RHS Garden Wisley has a wonderful collection of deciduous Calanthe orchids in flower now in the Glasshouse. This plant was labelled Calanthe William Murray gx. Its upper petals are white with pink bottom lips and a central section shaped like a nose.
There are two subgenera of Calanthe. Preptanthe ones like this are winter-deciduous orchids that die back to peculiar structures called pseudobulbs. Hairy flowering stems appear from near their base and bear a cascade of flowers that weigh the stems down into a graceful arc. Continue reading “Flowering Orchid: Calanthe William Murray gx”
The northernmost of the Royal Horticultural Society’s gardens, Harlow Carr, has so much to see that most repeat visitors must feel torn about where to go first. Not me – the Alpine House draws me in like a magnet. It’s show time there, whatever stage of the year. The gardeners tend a stock of plants behind the scenes, picking out tiny treasures when they are at, or around, their best for their turn in the Alpine house spotlight. This week our treats included several primulas, some flowering so madly that their leaves were hidden, others wearing their leaves with pride.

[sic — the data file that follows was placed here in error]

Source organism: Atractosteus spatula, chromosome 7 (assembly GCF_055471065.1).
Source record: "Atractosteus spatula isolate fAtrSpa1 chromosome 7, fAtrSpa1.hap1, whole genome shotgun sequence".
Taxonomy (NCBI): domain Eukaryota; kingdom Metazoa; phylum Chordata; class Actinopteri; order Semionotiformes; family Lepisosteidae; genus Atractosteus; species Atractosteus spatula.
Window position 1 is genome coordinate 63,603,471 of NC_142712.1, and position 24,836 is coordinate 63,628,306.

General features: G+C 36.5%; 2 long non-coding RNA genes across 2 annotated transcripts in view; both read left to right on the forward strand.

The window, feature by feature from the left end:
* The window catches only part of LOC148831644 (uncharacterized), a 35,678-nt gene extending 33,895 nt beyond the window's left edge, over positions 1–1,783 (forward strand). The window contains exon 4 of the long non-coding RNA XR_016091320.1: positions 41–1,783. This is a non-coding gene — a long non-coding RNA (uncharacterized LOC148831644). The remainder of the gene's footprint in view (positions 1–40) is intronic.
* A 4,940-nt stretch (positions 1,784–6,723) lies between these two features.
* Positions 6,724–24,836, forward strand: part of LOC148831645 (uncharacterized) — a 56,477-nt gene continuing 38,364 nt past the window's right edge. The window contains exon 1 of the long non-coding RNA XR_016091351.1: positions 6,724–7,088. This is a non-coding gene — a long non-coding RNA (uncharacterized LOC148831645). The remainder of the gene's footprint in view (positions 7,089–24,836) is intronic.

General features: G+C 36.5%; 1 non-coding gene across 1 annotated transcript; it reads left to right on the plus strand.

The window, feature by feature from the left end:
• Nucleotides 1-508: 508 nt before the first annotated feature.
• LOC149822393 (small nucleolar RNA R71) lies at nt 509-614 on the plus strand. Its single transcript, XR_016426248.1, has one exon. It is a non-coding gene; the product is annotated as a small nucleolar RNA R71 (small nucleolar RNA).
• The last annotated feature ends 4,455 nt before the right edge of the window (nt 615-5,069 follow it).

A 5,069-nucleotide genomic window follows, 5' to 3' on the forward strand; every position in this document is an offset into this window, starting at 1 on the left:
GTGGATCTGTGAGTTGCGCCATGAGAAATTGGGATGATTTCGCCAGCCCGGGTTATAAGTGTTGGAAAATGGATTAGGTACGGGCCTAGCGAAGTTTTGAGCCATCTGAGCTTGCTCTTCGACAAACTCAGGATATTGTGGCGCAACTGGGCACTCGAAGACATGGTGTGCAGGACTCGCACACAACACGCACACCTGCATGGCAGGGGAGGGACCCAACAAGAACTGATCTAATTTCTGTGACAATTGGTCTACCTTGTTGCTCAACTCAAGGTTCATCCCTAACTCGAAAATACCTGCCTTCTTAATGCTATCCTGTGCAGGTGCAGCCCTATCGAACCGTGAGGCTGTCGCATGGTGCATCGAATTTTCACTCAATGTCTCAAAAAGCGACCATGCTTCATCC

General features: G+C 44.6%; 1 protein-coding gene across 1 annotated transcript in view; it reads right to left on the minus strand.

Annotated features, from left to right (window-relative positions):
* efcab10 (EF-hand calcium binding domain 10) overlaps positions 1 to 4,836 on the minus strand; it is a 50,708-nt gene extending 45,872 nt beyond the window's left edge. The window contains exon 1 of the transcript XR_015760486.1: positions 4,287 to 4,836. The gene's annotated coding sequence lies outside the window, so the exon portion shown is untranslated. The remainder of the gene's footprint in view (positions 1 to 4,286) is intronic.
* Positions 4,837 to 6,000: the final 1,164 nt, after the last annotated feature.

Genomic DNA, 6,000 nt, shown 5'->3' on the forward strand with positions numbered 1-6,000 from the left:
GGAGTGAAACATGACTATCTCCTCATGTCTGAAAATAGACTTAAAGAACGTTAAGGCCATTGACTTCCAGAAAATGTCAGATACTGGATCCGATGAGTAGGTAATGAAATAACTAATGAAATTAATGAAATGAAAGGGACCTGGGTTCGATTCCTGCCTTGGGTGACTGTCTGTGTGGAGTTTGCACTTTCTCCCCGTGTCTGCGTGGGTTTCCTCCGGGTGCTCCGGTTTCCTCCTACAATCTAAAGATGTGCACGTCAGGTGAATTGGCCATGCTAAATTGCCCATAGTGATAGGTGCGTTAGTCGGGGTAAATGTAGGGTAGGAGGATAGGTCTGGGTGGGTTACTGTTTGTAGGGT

Some of the plants in the Alpine greenhouse are inside because they need protection from cold, wind or rain; others would grow outside just fine. Common species plants are treated as carefully as rare or special cultivars, all raised up on broad, sweeping benches so we can admire them at close quarters. Plants are grown in traditional clay pots, sunk into a mixture of sand and sharp grit to help keep the roots cool and stop them drying out too quickly. Continue reading “From The Alpine House at Harlow Carr Gardens: Ten Tiny Treasures”